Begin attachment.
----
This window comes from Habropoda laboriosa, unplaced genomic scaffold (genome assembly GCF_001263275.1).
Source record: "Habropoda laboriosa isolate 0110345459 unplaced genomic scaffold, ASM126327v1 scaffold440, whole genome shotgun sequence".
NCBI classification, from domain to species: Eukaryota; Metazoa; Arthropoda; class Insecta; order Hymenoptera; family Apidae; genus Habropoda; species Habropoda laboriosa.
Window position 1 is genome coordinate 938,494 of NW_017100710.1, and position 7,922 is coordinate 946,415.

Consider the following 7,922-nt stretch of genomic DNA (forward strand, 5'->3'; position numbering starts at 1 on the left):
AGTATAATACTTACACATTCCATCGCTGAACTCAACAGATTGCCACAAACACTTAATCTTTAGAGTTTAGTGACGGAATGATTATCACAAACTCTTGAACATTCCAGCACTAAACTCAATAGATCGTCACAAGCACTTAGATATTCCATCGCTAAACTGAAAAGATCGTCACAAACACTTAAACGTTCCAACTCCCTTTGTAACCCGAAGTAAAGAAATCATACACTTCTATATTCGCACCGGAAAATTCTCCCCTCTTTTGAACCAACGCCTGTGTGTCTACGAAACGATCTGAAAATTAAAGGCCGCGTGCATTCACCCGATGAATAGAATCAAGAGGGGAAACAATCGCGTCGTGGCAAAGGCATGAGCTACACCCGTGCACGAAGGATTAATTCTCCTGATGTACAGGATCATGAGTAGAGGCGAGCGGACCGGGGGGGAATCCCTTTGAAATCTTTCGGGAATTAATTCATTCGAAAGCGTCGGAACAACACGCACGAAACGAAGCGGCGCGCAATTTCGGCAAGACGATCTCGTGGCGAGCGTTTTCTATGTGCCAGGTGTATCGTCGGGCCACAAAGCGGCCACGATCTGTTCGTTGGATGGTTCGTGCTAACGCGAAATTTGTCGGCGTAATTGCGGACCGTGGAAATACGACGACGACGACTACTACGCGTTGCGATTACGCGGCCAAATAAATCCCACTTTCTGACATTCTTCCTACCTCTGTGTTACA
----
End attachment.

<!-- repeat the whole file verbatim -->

This window comes from Habropoda laboriosa, unplaced genomic scaffold (genome assembly GCF_001263275.1).
Source record: "Habropoda laboriosa isolate 0110345459 unplaced genomic scaffold, ASM126327v1 scaffold440, whole genome shotgun sequence".
NCBI classification, from domain to species: Eukaryota; Metazoa; Arthropoda; class Insecta; order Hymenoptera; family Apidae; genus Habropoda; species Habropoda laboriosa.
Window position 1 is genome coordinate 938,494 of NW_017100710.1, and position 7,922 is coordinate 946,415.

Consider the following 7,922-nt stretch of genomic DNA (forward strand, 5'->3'; position numbering starts at 1 on the left):
AGTATAATACTTACACATTCCATCGCTGAACTCAACAGATTGCCACAAACACTTAATCTTTAGAGTTTAGTGACGGAATGATTATCACAAACTCTTGAACATTCCAGCACTAAACTCAATAGATCGTCACAAGCACTTAGATATTCCATCGCTAAACTGAAAAGATCGTCACAAACACTTAAACGTTCCAACTCCCTTTGTAACCCGAAGTAAAGAAATCATACACTTCTATATTCGCACCGGAAAATTCTCCCCTCTTTTGAACCAACGCCTGTGTGTCTACGAAACGATCTGAAAATTAAAGGCCGCGTGCATTCACCCGATGAATAGAATCAAGAGGGGAAACAATCGCGTCGTGGCAAAGGCATGAGCTACACCCGTGCACGAAGGATTAATTCTCCTGATGTACAGGATCATGAGTAGAGGCGAGCGGACCGGGGGGGAATCCCTTTGAAATCTTTCGGGAATTAATTCATTCGAAAGCGTCGGAACAACACGCACGAAACGAAGCGGCGCGCAATTTCGGCAAGACGATCTCGTGGCGAGCGTTTTCTATGTGCCAGGTGTATCGTCGGGCCACAAAGCGGCCACGATCTGTTCGTTGGATGGTTCGTGCTAACGCGAAATTTGTCGGCGTAATTGCGGACCGTGGAAATACGACGACGACGACTACTACGCGTTGCGATTACGCGGCCAAATAAATCCCACTTTCTGACATTCTTCCTACCTCTGTGTTACA